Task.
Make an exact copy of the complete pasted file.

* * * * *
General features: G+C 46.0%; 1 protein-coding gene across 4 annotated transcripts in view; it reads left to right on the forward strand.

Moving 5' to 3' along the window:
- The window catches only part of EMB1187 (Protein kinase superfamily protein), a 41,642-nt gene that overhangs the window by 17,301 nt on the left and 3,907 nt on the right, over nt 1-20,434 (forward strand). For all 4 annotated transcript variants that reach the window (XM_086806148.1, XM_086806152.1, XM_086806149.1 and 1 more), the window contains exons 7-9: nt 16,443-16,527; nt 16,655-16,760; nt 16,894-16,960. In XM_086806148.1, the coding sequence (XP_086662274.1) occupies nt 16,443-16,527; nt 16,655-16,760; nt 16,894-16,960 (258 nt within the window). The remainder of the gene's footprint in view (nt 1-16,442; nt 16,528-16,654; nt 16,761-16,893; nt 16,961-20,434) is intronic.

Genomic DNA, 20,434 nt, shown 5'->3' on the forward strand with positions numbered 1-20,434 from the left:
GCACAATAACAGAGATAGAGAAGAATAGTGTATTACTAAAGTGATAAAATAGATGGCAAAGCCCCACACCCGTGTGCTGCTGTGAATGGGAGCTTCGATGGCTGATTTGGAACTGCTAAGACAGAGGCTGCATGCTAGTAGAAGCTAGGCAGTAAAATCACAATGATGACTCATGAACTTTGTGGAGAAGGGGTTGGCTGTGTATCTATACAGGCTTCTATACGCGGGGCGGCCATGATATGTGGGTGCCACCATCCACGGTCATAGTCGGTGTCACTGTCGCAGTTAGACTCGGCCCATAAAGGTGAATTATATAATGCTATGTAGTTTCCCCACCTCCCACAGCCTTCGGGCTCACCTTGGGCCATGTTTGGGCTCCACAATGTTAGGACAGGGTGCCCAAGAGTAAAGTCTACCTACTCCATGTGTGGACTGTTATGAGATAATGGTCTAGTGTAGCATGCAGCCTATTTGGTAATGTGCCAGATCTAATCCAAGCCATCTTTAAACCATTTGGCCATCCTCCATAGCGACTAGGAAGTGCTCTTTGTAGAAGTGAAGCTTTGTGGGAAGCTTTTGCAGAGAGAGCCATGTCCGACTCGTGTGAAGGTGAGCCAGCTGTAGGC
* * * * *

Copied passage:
General features: G+C 46.0%; 1 protein-coding gene across 4 annotated transcripts in view; it reads left to right on the forward strand.

Moving 5' to 3' along the window:
- The window catches only part of EMB1187 (Protein kinase superfamily protein), a 41,642-nt gene that overhangs the window by 17,301 nt on the left and 3,907 nt on the right, over nt 1-20,434 (forward strand). For all 4 annotated transcript variants that reach the window (XM_086806148.1, XM_086806152.1, XM_086806149.1 and 1 more), the window contains exons 7-9: nt 16,443-16,527; nt 16,655-16,760; nt 16,894-16,960. In XM_086806148.1, the coding sequence (XP_086662274.1) occupies nt 16,443-16,527; nt 16,655-16,760; nt 16,894-16,960 (258 nt within the window). The remainder of the gene's footprint in view (nt 1-16,442; nt 16,528-16,654; nt 16,761-16,893; nt 16,961-20,434) is intronic.

Genomic DNA, 20,434 nt, shown 5'->3' on the forward strand with positions numbered 1-20,434 from the left:
GCACAATAACAGAGATAGAGAAGAATAGTGTATTACTAAAGTGATAAAATAGATGGCAAAGCCCCACACCCGTGTGCTGCTGTGAATGGGAGCTTCGATGGCTGATTTGGAACTGCTAAGACAGAGGCTGCATGCTAGTAGAAGCTAGGCAGTAAAATCACAATGATGACTCATGAACTTTGTGGAGAAGGGGTTGGCTGTGTATCTATACAGGCTTCTATACGCGGGGCGGCCATGATATGTGGGTGCCACCATCCACGGTCATAGTCGGTGTCACTGTCGCAGTTAGACTCGGCCCATAAAGGTGAATTATATAATGCTATGTAGTTTCCCCACCTCCCACAGCCTTCGGGCTCACCTTGGGCCATGTTTGGGCTCCACAATGTTAGGACAGGGTGCCCAAGAGTAAAGTCTACCTACTCCATGTGTGGACTGTTATGAGATAATGGTCTAGTGTAGCATGCAGCCTATTTGGTAATGTGCCAGATCTAATCCAAGCCATCTTTAAACCATTTGGCCATCCTCCATAGCGACTAGGAAGTGCTCTTTGTAGAAGTGAAGCTTTGTGGGAAGCTTTTGCAGAGAGAGCCATGTCCGACTCGTGTGAAGGTGAGCCAGCTGTAGGC